More than a year after a meningitis outbreak caused one of the largest public health crises in recent years, President Obama signed into law a measure giving the Food and Drug Administration (FDA) wider powers to regulate the drug-compounding industry.
In the summer of 2012, incidents of spinal meningitis were linked to the New England Compounding Center (NECC), a Massachusetts company engaged in compounding drugs for the healthcare industry. Compounded drugs are prescription medications mixed to meet specialized needs.
Individual prescriptions are compounded by local pharmacies, while large batches of compounded drugs are produced by outsourcing facilities. NECC was an outsourcing facility that produced dangerously contaminated drugs that injured more than 750 people. Of those victims, 64 people have died.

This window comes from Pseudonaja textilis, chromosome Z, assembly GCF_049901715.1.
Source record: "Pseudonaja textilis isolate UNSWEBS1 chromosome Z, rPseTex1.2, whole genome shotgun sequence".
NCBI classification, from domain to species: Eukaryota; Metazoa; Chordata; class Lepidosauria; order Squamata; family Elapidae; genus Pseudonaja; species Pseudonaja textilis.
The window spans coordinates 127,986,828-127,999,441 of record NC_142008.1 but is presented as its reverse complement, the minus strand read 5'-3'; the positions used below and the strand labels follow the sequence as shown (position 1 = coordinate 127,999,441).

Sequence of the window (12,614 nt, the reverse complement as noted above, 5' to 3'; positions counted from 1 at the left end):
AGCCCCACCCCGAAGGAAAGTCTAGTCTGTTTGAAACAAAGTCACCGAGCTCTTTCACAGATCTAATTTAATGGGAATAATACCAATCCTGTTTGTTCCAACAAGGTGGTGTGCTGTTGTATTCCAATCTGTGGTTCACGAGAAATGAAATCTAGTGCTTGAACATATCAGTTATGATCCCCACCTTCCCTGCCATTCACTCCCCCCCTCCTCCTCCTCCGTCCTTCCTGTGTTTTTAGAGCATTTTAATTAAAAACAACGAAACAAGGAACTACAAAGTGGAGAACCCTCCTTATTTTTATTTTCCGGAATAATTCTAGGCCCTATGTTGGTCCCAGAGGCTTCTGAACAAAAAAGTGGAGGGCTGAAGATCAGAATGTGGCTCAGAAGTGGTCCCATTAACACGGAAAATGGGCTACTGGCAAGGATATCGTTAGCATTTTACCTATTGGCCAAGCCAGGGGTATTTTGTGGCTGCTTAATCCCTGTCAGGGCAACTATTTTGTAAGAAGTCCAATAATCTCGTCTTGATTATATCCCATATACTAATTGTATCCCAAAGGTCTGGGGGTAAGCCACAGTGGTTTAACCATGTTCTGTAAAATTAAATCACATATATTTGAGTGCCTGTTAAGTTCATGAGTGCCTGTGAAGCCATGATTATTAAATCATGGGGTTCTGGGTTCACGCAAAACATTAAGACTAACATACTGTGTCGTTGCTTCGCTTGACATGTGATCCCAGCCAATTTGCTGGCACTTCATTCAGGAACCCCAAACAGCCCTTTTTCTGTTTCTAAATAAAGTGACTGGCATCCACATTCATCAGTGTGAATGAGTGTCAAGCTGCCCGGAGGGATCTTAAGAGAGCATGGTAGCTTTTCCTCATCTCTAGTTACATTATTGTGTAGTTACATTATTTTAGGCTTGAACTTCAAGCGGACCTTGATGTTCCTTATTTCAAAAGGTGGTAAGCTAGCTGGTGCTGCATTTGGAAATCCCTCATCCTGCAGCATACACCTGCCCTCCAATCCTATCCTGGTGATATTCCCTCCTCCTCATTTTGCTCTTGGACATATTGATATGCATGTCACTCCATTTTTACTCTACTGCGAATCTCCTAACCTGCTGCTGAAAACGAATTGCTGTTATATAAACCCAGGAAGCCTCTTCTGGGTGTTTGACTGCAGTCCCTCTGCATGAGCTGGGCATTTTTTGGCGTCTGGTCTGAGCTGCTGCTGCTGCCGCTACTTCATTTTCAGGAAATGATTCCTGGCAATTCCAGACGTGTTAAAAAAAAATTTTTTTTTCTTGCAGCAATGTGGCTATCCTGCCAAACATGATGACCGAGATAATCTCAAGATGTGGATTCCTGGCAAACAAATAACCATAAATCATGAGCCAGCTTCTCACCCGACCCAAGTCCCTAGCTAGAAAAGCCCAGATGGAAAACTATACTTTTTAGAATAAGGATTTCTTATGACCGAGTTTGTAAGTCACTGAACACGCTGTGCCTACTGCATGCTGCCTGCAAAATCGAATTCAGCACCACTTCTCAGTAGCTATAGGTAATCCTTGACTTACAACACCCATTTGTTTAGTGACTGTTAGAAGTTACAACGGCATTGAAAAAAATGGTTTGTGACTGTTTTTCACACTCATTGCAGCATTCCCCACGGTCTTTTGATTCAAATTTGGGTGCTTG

The Drug Quality and Security Act is a long-sought response to the danger of compounded drugs produced under less than hygienic circumstances. Among other powers, the measure provides the following:
- Drug compounding businesses can voluntarily register with the FDA as outsourcing facilities.
- Registration with the FDA creates a supervision process and regulatory standards for each outsourcing facility.
- Designation as an FDA-registered facility provides a measure of assurance to hospitals and other healthcare providers that compounded drugs produced by those facilities are made under federal quality standards.
- State-licensed pharmacies remain largely under the supervision of local pharmacy boards.
For patients, the new law offers protection from poor drug production practices and the hope that seeking healthcare does not result in further pain or death.
Seek skilled legal guidance if you are injured because of a medication mistake in North Carolina.